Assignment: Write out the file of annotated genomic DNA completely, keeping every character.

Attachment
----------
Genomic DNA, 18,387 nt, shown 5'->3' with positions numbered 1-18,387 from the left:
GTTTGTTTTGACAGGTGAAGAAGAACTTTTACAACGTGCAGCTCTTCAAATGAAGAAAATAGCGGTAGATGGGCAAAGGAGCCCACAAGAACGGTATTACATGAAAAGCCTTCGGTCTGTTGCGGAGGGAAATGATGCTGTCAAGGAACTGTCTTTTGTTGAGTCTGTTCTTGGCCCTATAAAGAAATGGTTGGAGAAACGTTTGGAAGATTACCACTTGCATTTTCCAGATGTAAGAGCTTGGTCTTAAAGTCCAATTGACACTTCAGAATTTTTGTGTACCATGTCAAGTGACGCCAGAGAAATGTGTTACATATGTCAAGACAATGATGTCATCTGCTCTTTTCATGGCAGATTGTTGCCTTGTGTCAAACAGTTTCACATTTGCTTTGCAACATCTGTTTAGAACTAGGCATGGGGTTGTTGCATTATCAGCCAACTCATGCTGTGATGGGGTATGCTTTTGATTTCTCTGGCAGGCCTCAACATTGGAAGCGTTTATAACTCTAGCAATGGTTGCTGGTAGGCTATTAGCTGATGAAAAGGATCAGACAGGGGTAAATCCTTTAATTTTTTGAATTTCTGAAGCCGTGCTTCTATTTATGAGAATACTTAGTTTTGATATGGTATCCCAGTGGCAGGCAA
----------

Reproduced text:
Genomic DNA, 18,387 nt, shown 5'->3' with positions numbered 1-18,387 from the left:
GTTTGTTTTGACAGGTGAAGAAGAACTTTTACAACGTGCAGCTCTTCAAATGAAGAAAATAGCGGTAGATGGGCAAAGGAGCCCACAAGAACGGTATTACATGAAAAGCCTTCGGTCTGTTGCGGAGGGAAATGATGCTGTCAAGGAACTGTCTTTTGTTGAGTCTGTTCTTGGCCCTATAAAGAAATGGTTGGAGAAACGTTTGGAAGATTACCACTTGCATTTTCCAGATGTAAGAGCTTGGTCTTAAAGTCCAATTGACACTTCAGAATTTTTGTGTACCATGTCAAGTGACGCCAGAGAAATGTGTTACATATGTCAAGACAATGATGTCATCTGCTCTTTTCATGGCAGATTGTTGCCTTGTGTCAAACAGTTTCACATTTGCTTTGCAACATCTGTTTAGAACTAGGCATGGGGTTGTTGCATTATCAGCCAACTCATGCTGTGATGGGGTATGCTTTTGATTTCTCTGGCAGGCCTCAACATTGGAAGCGTTTATAACTCTAGCAATGGTTGCTGGTAGGCTATTAGCTGATGAAAAGGATCAGACAGGGGTAAATCCTTTAATTTTTTGAATTTCTGAAGCCGTGCTTCTATTTATGAGAATACTTAGTTTTGATATGGTATCCCAGTGGCAGGCAA